• Sentence Equivalence: In this type, the student has to use a pair of words that are synonymous to fill in a blank. That means when used, either will deliver approximately the same meaning.
  • Reading Comprehension: the student would be given both short and long passages and asked to answer questions after reading.

Overall, this section aims to test your grasp of the English language, extent of vocabulary, and ability to understand complex passages.

Preparation has to begin early and the aspiring candidate has to practice rigorously to score well. It goes without saying that mastery over a language is a skill that is acquired over time, and cannot be learned in a matter of a few months.

  1. Quantitative Reasoning

The quantitative section, commonly known as quant, is also tested on a 130-170 scale. The sections are divided into three parts. Each section has a time limit of 35 minutes.

  • Quantitative Comparison: The student would be given two quantities A and B (usually expressed through algebra), and decide if one is more than the other, if they are equal, or if the given information is insufficient to make a decision.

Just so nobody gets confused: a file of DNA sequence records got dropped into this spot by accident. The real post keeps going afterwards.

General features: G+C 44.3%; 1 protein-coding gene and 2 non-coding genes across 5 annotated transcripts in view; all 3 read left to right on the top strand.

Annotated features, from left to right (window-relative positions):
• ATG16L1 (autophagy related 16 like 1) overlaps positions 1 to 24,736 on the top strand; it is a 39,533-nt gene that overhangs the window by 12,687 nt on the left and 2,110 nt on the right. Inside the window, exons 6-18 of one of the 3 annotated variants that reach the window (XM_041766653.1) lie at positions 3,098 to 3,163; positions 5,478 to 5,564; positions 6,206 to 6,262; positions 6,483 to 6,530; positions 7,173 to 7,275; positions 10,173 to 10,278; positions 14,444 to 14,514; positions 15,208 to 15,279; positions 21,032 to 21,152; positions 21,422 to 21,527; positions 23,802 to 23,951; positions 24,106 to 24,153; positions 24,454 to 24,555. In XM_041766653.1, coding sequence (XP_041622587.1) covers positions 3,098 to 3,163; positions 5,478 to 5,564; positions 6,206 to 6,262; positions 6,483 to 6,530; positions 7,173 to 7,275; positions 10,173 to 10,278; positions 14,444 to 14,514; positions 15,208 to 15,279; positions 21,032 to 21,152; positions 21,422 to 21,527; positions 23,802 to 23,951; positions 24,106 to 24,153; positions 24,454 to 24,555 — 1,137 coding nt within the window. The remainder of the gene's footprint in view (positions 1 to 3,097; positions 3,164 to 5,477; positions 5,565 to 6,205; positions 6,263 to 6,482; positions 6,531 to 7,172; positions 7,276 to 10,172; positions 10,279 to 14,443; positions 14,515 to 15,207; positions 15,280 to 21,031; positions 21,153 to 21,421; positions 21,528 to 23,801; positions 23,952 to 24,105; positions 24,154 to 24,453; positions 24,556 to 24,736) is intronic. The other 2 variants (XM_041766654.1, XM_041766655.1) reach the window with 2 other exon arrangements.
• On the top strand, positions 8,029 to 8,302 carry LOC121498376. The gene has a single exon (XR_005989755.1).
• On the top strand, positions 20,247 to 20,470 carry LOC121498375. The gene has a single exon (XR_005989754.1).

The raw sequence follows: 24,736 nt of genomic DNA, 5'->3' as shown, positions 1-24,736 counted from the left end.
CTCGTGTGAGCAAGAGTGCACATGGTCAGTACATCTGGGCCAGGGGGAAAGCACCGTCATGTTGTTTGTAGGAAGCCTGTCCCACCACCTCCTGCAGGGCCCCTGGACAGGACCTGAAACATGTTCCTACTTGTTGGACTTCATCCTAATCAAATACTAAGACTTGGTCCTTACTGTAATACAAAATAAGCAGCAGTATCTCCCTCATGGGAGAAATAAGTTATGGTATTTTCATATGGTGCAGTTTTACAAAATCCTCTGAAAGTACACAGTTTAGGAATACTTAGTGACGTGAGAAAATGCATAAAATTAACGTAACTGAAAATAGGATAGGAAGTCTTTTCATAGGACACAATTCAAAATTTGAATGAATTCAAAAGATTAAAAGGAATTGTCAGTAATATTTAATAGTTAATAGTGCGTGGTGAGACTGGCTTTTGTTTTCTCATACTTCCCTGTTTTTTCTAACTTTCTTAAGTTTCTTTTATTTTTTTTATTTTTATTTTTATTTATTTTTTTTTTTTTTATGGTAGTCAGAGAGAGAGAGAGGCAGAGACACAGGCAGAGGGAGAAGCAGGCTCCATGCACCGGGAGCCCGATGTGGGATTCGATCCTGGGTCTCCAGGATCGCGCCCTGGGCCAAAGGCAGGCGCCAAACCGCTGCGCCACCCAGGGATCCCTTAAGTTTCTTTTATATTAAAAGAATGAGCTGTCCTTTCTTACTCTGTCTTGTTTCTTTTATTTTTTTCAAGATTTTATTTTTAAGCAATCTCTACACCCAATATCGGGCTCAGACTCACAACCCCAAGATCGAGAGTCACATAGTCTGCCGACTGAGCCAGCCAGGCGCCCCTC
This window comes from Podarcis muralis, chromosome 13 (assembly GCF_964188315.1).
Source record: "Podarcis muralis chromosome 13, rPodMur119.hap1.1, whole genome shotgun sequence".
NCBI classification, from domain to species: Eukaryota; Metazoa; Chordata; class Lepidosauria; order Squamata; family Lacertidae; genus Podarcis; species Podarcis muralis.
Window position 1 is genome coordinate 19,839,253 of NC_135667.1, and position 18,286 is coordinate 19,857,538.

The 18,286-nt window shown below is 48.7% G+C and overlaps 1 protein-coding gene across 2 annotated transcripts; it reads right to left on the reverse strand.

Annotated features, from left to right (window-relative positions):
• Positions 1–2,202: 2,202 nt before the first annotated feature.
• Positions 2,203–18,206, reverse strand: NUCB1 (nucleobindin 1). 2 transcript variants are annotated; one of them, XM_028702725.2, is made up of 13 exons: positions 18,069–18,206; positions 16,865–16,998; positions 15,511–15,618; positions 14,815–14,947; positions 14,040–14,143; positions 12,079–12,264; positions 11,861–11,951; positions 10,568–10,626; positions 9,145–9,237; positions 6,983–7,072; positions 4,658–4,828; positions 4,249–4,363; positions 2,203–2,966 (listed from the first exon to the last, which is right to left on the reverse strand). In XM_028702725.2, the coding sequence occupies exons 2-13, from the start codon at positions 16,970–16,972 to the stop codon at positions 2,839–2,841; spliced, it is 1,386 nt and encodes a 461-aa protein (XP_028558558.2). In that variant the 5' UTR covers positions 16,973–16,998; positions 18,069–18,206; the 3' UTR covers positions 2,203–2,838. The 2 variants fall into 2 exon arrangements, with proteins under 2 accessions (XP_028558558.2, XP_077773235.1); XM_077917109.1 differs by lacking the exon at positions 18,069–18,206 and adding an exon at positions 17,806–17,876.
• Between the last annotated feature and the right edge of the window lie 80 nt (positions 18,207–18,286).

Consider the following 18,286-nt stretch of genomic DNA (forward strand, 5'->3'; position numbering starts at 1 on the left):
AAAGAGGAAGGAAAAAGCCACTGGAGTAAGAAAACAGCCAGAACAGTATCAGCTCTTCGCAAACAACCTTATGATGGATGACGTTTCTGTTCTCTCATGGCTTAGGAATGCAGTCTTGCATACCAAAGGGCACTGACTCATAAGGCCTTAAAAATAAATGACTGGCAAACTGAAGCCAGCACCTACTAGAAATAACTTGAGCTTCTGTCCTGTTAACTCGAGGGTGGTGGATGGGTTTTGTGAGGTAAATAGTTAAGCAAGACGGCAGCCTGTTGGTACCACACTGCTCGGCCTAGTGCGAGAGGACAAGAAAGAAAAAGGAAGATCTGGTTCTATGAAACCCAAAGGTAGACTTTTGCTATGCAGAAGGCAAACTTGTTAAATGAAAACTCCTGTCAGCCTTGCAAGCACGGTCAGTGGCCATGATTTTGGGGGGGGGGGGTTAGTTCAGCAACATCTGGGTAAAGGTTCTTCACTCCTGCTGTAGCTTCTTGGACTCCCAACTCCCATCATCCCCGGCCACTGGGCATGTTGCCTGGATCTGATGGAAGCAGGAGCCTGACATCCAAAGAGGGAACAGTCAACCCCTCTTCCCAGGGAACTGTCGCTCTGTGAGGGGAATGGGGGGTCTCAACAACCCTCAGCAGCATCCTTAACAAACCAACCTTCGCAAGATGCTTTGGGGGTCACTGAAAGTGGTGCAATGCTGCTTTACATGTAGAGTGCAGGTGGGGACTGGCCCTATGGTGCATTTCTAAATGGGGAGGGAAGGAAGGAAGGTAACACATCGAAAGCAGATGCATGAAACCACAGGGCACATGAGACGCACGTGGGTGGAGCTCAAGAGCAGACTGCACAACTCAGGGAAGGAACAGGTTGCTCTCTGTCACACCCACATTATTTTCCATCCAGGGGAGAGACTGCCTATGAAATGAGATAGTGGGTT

For example, n is an integer > 0, AND

A = (1 ÷ n) + n and B = 3


i. A > B

ii. B > A

iii. A = B

iv. The relationship cannot be determined without further information

  • Problem Solving: These are commonly from topics including permutation, combination, ratio, time and distance, arithmetic mean and central tendencies, and measurement of solids.

Such as: A cylindrical block of metal weighs 16 pounds. How much will another cylinder of the same metal weigh if its height is half as long?

The questions test the student’s ability to apply commonly known mathematical rules to solve everyday problems.

  • Data Interpretation: The student would be provided bar graphs, histograms, pie charts, and plots and asked to analyze the data. Usually, one pictorial chart yields multiple questions.

If one has a strong background in high school math, there is absolutely nothing to fear in this section.

Moreover, the Graduate Record Examination does not test the trickier bits of high school math like trigonometry and calculus. The questions are based on an understanding of basic geometry, solids, algebra, and number sense.